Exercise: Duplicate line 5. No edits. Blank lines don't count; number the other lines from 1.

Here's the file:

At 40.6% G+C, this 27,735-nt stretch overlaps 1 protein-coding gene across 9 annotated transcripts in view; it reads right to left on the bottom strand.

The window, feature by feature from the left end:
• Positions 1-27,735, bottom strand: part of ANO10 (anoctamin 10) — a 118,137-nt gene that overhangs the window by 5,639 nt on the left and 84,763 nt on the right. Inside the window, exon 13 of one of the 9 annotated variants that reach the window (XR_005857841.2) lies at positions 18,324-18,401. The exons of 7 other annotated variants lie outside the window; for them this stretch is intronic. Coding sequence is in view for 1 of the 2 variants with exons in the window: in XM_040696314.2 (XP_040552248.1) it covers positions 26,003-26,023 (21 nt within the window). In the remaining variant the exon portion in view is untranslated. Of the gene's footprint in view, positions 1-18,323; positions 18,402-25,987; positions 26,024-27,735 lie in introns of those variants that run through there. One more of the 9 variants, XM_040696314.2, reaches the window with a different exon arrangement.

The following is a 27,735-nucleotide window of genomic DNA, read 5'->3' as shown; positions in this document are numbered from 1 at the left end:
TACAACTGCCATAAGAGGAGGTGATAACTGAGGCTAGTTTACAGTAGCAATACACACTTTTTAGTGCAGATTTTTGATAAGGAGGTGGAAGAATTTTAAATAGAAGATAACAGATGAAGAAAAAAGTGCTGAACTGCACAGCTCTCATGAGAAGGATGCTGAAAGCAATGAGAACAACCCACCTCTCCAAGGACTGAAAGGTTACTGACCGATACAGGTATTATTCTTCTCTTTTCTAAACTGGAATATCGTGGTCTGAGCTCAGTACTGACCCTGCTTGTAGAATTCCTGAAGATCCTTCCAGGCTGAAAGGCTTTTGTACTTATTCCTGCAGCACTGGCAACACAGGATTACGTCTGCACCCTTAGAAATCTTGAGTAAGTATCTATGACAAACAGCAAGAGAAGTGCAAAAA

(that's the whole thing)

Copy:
TACAACTGCCATAAGAGGAGGTGATAACTGAGGCTAGTTTACAGTAGCAATACACACTTTTTAGTGCAGATTTTTGATAAGGAGGTGGAAGAATTTTAAATAGAAGATAACAGATGAAGAAAAAAGTGCTGAACTGCACAGCTCTCATGAGAAGGATGCTGAAAGCAATGAGAACAACCCACCTCTCCAAGGACTGAAAGGTTACTGACCGATACAGGTATTATTCTTCTCTTTTCTAAACTGGAATATCGTGGTCTGAGCTCAGTACTGACCCTGCTTGTAGAATTCCTGAAGATCCTTCCAGGCTGAAAGGCTTTTGTACTTATTCCTGCAGCACTGGCAACACAGGATTACGTCTGCACCCTTAGAAATCTTGAGTAAGTATCTATGACAAACAGCAAGAGAAGTGCAAAAA